We are such complex amalgams of discordant and contradictory ideas, habitually self-doubting and second-guessing (while also self-aggrandizing and ego-centric), that we have only a weak and dim notion of our personal voice–the true, authentic core of our own personal individual self. Also, and especially for those of us younger than the boomer generation, American culture (such as it is), has groomed us to regard anything that resembles heartfelt expressions, romantic utterances, passionate effusions, etc., as ultimately shallow and/or as motivated by hidden and unworthy motives. A heartfelt expression such as the one by Anselm above enters our hearing as something in the same genre as a fake Hallmark card sentiment. We have made honest, simple, sincere expressions of the passions of our hearts something never seen or experienced. We either keep them to ourselves out of self-conscious embarrassment or self-doubt, or lose the ability to make sincere use of them at all through repeated and deliberate stifling.

    This has a very deleterious effect on our prayer. For, prayer involves a truthful, simple communication of the heart. On some level it is a union of hearts, a holding up of our heart before God–before the heart of Christ (perhaps a better way to think of it is as an entering in of Christ’s heart into our own in such a way that our own is not obliterated but is gradually healed and elevated to become more truly and wholly our own). But, I think in order for this to happen in a fruitful way that does not close in on itself as merely another of many possible wrinkles of self-absorption, is unselfconsciousness. It is vital that we be properly unconcerned with how we are perceived (how “holy” others may see us, etc.), and concerned instead with being truly self-revealing.

    We should indeed, as a start, ask God how to pray. Also, realize that merely the desire to pray already is a great gift from God and reveals the working of grace in our souls. A holy priest once remarked that the only grace we can be sure of is the grace to desire to pray. Other graces must be asked for–including, perhaps, how and what to pray.

    I have noticed that other people I have had the privilege of being around whom I would call especially prayerful people, and close to God, had this trait of being very unselfconscious in their prayer life. We contemporary Americans are the polar opposite–we are obsessively overly self-conscious about everything we do. But this is a sort of self consciousness that is not in the same category as, say, self-examination before God. The former is ultimately shallow, and obsesses about outward appearances and how we are perceived by others. The latter is deep, interior, and properly disinterested in the perceptions of others.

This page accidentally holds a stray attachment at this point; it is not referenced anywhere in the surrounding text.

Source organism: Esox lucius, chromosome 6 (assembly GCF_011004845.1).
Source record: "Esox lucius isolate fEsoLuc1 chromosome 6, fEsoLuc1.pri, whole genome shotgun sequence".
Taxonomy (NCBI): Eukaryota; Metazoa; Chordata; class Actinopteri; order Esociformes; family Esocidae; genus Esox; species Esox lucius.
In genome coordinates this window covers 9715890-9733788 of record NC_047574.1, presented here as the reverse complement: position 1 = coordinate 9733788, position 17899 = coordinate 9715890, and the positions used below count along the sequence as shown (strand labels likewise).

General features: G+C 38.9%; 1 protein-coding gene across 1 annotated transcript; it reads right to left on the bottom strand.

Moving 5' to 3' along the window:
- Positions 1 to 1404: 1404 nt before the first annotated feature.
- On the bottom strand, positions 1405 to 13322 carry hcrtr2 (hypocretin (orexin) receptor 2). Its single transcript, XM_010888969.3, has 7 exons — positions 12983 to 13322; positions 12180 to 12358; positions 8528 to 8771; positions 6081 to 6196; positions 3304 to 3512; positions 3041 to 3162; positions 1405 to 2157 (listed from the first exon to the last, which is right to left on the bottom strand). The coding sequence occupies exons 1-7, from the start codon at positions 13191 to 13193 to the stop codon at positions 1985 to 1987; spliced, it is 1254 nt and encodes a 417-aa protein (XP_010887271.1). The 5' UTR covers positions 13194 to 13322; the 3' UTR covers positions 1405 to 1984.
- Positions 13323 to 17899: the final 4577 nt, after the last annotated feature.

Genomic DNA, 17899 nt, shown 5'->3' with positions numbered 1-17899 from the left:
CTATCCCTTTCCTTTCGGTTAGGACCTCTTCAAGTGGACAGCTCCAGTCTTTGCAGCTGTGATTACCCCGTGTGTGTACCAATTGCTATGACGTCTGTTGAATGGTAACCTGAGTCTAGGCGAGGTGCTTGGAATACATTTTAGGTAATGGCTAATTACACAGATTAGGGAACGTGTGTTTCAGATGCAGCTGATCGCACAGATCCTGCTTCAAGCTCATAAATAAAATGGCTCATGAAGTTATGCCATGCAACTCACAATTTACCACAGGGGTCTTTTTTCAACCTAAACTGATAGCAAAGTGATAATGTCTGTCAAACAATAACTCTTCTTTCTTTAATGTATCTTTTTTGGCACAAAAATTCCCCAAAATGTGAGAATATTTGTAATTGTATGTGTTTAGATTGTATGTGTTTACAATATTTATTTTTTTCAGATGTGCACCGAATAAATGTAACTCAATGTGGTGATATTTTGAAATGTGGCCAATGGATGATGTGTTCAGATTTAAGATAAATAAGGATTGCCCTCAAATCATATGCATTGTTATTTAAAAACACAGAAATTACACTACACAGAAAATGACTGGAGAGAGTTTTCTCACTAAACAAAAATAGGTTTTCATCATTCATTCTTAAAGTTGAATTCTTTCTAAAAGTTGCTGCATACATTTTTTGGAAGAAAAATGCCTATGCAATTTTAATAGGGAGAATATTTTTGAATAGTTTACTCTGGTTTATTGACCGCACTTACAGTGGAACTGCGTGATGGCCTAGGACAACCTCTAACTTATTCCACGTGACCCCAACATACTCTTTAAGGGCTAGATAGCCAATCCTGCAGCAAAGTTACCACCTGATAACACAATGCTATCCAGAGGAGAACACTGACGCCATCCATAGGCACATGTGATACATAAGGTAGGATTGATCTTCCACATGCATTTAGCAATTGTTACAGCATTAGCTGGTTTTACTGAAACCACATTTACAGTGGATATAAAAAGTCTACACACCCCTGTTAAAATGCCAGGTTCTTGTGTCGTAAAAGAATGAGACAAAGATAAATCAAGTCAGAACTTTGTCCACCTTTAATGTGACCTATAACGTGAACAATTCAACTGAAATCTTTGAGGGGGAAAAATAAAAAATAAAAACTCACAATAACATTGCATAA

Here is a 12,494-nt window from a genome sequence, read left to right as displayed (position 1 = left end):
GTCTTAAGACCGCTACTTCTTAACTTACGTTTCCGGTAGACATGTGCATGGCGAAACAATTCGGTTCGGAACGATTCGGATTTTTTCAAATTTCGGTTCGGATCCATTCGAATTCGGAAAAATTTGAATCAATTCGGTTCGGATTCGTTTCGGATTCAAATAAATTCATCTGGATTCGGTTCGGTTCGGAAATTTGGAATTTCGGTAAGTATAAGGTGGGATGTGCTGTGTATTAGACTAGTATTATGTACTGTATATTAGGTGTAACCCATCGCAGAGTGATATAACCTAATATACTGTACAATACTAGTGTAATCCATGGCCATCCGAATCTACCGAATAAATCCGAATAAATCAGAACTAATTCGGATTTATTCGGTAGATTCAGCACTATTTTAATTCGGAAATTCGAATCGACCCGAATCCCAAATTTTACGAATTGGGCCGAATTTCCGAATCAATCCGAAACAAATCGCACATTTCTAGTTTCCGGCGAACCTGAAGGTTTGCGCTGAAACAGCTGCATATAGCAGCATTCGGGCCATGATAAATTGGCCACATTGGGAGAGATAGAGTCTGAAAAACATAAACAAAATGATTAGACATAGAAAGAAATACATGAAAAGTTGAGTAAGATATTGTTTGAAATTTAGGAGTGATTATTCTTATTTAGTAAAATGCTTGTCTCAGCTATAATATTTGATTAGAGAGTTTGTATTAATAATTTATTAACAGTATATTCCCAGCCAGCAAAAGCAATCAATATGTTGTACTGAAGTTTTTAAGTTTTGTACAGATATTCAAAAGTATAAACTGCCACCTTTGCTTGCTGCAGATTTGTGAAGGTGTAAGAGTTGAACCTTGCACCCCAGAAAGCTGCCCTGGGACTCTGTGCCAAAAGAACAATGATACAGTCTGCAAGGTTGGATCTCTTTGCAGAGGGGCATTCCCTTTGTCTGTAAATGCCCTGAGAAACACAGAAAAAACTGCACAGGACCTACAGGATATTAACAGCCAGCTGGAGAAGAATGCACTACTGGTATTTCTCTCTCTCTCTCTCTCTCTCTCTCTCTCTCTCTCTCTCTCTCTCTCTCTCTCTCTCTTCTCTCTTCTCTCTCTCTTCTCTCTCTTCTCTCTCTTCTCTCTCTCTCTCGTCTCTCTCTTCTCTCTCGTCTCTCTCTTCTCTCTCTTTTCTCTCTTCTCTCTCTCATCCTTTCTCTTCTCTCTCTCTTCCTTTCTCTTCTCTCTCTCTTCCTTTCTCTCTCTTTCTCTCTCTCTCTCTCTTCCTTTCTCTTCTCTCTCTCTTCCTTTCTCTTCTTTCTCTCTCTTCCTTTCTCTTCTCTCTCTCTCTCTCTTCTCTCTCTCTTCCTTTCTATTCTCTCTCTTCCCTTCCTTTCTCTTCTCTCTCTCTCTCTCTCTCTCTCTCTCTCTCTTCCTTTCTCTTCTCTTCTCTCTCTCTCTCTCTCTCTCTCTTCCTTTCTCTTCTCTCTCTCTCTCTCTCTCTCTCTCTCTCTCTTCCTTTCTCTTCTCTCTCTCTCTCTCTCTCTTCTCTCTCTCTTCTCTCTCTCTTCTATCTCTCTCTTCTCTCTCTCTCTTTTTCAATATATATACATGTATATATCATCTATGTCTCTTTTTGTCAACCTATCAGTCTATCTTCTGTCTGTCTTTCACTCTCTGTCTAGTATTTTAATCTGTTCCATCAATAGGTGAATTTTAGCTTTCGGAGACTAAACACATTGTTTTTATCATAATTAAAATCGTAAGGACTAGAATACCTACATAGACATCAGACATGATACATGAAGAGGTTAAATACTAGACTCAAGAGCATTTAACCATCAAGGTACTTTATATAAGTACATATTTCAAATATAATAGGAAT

Forgive my length here, but may I also suggest we keep in mind that there is a form of prayer that is especially sanctioned (and thus graced) by mother Church: the Liturgy of the Hours. And the primary treasure of the LOH is the Psalter. Perhaps it is a good school of prayer to take one of the hours (Evening Prayer, for example) and pray this hour each day. Or, just turn directly to the Psalms, making one of them our own prayer according to how our heart is that day.

    Another possible suggestion is the Song of Songs: to use it as a meditation on how our soul is meant to stand in relationship to God as a member of the Bride of Christ. The Psalms (giving words and phrases that become one’s own) and the Song of Songs (giving a rich font of images to dwell upon) loom large in the spiritual reflections of many Saints of a long stretch of Christendom. Perhaps they can help us to overcome the particular defects in our souls that afflict us, opening up a space for prayer in our hearts that we often struggle to find.

  • Scott Johnston

    I should say by offering the above remarks I do not imply myself to be adept at prayer. Quite the contrary.

    Also, It may be helpful (and I am simply repeating here common advice from the Saints about prayer) not to get into a rut of thinking that prayer ought to be subjectively experienced as something particularly great or elevated (though, objectively, it is), and then when our experience often suggests the opposite, to become discouraged. This can be to give in to a temptation from the powers of darkness who want to do anything they can to get us to stop praying (or to think our prayer of no importance). It may help our perspective about difficulties with prayer to recognize that our struggles are not simply against our own weaknesses, but that also there are forces beyond us trying to capitalize on our own individual faults to get us to convince ourselves that prayer is not worth it.